Families looking to apply for their children’s passports are being told not to delay the process if their parents are no longer together.
Experts have reportedly said that new passport applications have hit a record high, meaning anyone wanting to jet off on holidays this summer should hurry up to apply in case of long waiting times.
Parents are also being warned that if they're no longer together, they must still be named on their child’s passport – if you are not able to do this then you must provide an explanation.
The gov.uk website stated: “You apply for a child passport if your child is under 16. It costs £49 to apply online and £58.50 to apply with a paper form from the Post Office. A child passport is valid for five years.
“Someone with parental responsibility for the child must apply for the passport.
“You need to give both parents’ details when you apply. If you cannot provide the other parent’s details, you need to say why (for example, you’re the only parent named on the birth certificate or you adopted the child on your own).”
It seems that charity the National Family Mediation (NFM) has aided over 150 couples recency who disagreed over their kids’ passports.
And, it’s thought that a backlog of applications is filling up thanks to the surge of renewals and people wanting their child’s first passport in time for the holidays.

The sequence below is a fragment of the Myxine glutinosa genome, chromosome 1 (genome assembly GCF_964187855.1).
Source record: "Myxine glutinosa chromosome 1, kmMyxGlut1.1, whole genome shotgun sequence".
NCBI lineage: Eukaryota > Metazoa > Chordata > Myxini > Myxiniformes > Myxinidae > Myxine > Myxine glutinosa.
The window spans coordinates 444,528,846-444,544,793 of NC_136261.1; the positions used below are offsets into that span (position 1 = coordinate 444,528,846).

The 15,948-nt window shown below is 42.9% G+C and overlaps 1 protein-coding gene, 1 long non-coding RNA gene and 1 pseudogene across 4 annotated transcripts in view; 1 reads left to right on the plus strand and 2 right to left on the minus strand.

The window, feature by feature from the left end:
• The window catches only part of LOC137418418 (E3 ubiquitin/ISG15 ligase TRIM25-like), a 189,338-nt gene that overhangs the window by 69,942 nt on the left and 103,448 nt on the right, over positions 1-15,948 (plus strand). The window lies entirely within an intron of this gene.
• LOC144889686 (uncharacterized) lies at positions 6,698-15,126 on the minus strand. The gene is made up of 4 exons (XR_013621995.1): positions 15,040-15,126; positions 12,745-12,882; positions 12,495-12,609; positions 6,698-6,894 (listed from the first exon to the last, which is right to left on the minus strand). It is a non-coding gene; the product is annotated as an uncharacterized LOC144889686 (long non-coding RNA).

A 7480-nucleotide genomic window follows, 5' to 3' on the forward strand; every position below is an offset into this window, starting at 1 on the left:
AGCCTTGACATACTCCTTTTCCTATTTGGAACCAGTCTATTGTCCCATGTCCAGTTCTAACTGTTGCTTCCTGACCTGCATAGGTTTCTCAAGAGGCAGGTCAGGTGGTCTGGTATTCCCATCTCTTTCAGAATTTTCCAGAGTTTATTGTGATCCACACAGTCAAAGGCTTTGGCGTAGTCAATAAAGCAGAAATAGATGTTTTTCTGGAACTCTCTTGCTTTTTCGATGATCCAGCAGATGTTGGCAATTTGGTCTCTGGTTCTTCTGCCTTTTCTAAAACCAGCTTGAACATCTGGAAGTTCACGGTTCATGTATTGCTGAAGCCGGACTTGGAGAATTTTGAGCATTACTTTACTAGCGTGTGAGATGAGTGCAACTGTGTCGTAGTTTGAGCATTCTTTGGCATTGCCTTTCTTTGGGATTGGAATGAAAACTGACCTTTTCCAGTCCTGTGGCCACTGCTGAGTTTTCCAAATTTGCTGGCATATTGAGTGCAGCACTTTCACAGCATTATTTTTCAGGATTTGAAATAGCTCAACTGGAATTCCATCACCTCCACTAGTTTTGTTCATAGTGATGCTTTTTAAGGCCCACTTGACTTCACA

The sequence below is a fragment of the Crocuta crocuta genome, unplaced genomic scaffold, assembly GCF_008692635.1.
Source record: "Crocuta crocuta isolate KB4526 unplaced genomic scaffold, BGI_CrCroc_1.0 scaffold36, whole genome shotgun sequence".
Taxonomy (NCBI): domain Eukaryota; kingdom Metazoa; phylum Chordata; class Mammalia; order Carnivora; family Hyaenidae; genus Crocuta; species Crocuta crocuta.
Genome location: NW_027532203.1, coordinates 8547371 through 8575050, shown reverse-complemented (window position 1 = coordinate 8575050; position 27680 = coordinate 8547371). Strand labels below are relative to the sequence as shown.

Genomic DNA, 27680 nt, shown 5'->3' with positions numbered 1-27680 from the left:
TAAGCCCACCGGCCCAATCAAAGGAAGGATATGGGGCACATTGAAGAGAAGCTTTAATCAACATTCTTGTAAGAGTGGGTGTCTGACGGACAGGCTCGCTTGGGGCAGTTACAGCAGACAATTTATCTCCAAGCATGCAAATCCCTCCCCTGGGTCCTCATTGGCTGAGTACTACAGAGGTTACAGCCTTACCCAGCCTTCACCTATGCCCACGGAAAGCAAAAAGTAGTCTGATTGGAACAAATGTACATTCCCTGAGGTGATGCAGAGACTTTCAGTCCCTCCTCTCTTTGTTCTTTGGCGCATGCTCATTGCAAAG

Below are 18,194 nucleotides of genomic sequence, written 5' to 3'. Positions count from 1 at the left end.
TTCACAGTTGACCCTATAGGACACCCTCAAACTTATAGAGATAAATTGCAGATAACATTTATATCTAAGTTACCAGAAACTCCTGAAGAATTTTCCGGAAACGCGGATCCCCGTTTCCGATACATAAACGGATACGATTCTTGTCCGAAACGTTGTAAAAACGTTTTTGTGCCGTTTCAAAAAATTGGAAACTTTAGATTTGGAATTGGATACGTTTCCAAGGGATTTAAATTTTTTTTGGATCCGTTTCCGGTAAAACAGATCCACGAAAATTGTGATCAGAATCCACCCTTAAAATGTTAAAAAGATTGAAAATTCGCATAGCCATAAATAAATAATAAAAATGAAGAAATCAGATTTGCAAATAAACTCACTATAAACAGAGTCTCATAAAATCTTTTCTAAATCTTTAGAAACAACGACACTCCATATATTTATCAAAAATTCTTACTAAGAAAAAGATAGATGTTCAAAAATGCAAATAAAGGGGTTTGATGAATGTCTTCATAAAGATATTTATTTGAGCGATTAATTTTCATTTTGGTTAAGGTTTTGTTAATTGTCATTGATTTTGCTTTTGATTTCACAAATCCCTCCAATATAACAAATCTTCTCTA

The UK Passport Office has advised that the process could take 10 weeks to complete, reports the Sun.
CEO of NFM, Jane Robey, said that parents who are not together should be careful when it comes to planning holidays.
She said: “Holidays abroad are supposed to be fun and exciting, and they are likely to be even more so this year given the fact that many families haven’t been able to travel of late as a result of Covid-19.
“However, for couples in conflict, passports for the children and travel to another country can also be a contentious topic, and for a whole host of reasons.
“When one parent feels particularly strongly about the issue, it’s not uncommon for them refuse to approve a passport application, which inevitably leads to further disagreements.”
Ahead of summer, more people are likely to send off for passports so the wait may increase.
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Jane continued: “Our mediators always see an increase in cases relating to passports for children in the months before the summer break, but we are expecting a further surge this year as so many people put off applications and renewals while the travel restrictions were in place."
“My advice to anyone wanting to travel this year is to discuss the matter with your ex as soon as possible to avoid further delays.
“If your relationship is too fragmented, it is worth considering speaking to a professional mediator as they are highly skilled third-party negotiators with experience in helping families create long-term solutions that work well for their particular circumstances."
Couples can apply for a Family Mediation Voucher Scheme worth £500 or apply for legal aid.
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Parents travelling with children when the other parent is not present should bring proof of permission to the airport ahead of leaving the country.
If one parent refuses to give permission you can request it through court.
Parents with a different surname to their children will often need to take further documents with them like birth certificates or adoption certificates to prove their relation.
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